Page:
In these turbulent times there seems to be little appetite to replace her – despite faint calls for a general election. But a week in politics is a long time, so here are the latest odds.
Who will be the next Prime Minister?
Theresa May will go unchallenged by her own party for the next year after surviving a vote of no confidence in December 2018.
May has seemed determined to see her Brexit deal passed before stepping down, and has hinted that she will do so before the next General Election in 2022.
But when quizzed about when she plans to resign, the PM insisted: “As far as I’m concerned, my job is not just about delivering Brexit.
“There is still a domestic agenda that I want to get on with."
David Davis was the first candidate to publicly express an interest in taking over.
In an interview in the April 2018 issue of Tatler, Mr Davis said he has the right qualifications to take over from Mrs May.
He said: "If this were an application for a job as a chief executive, I would probably win it. But it isn’t. And that isn’t the way the decision is done."
Mr Davis added that he was the PM's "favourite minister" before he resigned over Brexit last year.
What are the odds on the next Prime Minister?
Here are the latest odds from W8illiam Hill as of February 25, 2019
Jeremy Corbyn – 9/2
The bookies have been giving Jeremy Corbyn strong odds as the nation's most likely next Prime Minister.
The Labour leader has had to fight constant opposition from his own MPs including a leadership contest after just a year.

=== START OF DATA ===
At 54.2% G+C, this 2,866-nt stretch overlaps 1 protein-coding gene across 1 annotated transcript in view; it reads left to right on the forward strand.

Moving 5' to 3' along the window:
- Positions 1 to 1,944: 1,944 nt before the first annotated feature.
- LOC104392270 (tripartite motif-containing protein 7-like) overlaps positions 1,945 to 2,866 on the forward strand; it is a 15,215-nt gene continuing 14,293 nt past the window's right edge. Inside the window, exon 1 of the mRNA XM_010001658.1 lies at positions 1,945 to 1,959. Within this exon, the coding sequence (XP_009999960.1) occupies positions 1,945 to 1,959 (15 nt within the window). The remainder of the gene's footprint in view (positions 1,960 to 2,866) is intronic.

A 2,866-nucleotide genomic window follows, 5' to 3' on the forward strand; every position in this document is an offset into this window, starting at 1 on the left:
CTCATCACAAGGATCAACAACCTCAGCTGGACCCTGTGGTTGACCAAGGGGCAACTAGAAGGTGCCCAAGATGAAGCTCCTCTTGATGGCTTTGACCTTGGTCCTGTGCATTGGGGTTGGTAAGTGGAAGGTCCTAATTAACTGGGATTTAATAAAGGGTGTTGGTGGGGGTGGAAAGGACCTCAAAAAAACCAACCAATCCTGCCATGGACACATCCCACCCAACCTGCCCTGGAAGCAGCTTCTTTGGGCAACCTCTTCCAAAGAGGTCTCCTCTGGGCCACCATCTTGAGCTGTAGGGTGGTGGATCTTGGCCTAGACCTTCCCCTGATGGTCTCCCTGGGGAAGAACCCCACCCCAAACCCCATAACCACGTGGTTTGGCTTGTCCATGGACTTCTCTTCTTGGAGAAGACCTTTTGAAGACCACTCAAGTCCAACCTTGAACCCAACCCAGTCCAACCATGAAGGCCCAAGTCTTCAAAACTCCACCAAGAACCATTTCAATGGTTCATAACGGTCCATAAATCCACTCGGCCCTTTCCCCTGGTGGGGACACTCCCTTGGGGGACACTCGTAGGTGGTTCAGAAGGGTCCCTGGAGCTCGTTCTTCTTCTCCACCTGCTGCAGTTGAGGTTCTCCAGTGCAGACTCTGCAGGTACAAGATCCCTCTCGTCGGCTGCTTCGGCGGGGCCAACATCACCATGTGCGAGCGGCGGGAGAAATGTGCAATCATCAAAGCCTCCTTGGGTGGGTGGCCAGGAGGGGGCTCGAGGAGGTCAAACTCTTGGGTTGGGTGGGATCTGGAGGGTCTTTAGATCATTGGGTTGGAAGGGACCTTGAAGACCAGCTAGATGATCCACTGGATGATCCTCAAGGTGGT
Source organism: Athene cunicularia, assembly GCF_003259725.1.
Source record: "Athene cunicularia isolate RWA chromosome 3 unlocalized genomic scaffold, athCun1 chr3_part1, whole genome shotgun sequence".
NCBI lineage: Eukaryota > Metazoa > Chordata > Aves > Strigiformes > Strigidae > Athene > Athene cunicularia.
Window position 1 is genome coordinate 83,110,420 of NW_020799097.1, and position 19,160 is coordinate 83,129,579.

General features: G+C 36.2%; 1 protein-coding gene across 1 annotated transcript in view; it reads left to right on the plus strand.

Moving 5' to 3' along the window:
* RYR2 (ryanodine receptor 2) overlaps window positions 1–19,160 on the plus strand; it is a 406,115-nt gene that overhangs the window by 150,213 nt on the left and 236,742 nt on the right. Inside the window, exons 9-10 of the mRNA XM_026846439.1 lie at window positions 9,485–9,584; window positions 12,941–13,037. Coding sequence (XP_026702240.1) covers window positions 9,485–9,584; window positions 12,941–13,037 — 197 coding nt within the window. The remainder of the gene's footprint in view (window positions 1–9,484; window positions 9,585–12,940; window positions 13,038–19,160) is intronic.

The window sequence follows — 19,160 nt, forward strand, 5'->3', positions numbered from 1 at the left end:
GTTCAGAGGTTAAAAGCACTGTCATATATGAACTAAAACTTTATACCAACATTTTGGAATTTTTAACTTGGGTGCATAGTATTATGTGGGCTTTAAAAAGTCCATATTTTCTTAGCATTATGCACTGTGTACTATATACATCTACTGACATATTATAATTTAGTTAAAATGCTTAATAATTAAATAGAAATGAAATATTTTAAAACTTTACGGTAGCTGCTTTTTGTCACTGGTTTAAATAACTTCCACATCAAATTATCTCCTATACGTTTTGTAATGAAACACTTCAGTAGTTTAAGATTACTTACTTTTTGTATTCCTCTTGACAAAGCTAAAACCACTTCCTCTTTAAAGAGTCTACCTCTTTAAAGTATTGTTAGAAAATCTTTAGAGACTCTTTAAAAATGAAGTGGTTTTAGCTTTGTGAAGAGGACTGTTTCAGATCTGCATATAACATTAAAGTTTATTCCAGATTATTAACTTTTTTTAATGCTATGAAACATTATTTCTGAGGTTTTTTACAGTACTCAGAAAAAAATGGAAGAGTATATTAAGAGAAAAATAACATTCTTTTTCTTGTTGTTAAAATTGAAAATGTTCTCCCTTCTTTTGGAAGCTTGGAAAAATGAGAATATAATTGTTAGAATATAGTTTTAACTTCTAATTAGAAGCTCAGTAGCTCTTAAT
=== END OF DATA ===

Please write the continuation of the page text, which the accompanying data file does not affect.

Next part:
But the party swung behind him after a much stronger than expected 2017 General Election when Labour picked up 30 seats and Mrs May lost her majority.
Although the fabled "youthquake" of support from younger voters did not happen, Labour is enjoying relatively strong support in opinion polls.
Labour's policy is to keep all options on the table if the party can’t seek a general election including a second vote.
Corbyn finally agreed to consider a second referendum in February 2019 – just weeks before the UK's scheduled departure date.
And the Labour leader has also made calls for a second General Election – though not as loudly as some of his supporters may have hoped.
According to polling, Labour members are significantly more opposed to Brexit than Corbyn, with 72 per cent thinking their leader should support a second vote.
Michael Gove – 5/1
The Environment Secretary has achieved a remarkable turnaround since knifing Boris Johnson during the 2016 leadership contest.
His support among party members dropped through the floor and it seemed his chances were gone for ever.
But Mr Gove, who led the Leave campaign in the EU referendum, has rebranded himself as an ecowarrior as Environment Secretary.
He has also thrown his full support behind Theresa May's Brexit plan, winning him friends among MPs if not the party faithful.
He claimed May blundered by not having key Labour figures on her Brexit talks team.
The Environment Secretary said the PM "made a mistake by not asking Gisela Stuart to join at the beginning".
The team should also have had "people like Frank Field", he said.
He also said No Deal must be kept on the table.
Boris Johnson – 5/1